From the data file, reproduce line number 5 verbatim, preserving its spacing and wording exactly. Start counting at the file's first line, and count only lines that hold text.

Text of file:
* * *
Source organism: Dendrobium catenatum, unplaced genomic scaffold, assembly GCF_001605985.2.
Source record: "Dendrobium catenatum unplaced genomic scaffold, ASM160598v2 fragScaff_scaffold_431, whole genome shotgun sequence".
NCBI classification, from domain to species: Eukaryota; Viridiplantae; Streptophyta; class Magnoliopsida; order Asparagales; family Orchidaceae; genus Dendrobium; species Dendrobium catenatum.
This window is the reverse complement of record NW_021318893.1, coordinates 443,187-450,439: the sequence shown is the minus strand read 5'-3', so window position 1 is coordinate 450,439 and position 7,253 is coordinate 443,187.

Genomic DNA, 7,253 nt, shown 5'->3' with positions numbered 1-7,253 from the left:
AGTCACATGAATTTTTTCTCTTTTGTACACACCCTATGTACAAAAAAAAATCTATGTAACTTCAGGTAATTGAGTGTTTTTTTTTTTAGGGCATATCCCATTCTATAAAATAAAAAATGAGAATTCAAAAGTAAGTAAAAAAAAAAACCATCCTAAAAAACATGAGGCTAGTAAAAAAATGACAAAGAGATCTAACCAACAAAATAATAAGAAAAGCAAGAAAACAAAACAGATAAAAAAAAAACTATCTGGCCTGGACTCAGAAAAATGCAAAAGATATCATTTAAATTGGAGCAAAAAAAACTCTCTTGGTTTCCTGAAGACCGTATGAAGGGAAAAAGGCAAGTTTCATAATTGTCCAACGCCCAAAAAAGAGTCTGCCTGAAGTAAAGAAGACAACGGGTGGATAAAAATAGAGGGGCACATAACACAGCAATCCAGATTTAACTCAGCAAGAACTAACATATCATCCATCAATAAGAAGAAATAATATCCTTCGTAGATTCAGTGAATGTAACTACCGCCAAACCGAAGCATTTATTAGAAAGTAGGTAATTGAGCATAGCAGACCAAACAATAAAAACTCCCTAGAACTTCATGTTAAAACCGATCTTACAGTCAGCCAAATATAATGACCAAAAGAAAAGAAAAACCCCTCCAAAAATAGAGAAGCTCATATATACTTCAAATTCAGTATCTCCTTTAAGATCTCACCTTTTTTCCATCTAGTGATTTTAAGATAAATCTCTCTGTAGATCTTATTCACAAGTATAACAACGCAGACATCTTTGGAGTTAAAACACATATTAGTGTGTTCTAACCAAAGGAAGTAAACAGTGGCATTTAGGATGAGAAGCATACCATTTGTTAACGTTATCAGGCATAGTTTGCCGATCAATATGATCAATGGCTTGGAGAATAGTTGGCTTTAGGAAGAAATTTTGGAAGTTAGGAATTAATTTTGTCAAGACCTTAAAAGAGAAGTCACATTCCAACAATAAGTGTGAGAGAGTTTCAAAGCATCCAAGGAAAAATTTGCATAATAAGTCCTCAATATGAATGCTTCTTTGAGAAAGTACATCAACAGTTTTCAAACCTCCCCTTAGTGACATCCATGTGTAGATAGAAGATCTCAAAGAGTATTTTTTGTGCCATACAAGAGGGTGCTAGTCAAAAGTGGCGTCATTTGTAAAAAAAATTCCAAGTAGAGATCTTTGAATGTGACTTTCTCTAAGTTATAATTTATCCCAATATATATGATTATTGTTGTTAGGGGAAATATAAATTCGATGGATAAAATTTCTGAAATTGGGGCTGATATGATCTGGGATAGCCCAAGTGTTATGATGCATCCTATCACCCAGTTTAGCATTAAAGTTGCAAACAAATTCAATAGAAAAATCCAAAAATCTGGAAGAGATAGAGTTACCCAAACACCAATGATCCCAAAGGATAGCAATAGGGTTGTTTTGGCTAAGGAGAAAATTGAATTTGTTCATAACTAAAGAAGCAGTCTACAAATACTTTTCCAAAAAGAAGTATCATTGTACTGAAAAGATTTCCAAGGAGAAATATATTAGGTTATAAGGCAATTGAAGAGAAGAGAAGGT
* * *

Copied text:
Genomic DNA, 7,253 nt, shown 5'->3' with positions numbered 1-7,253 from the left: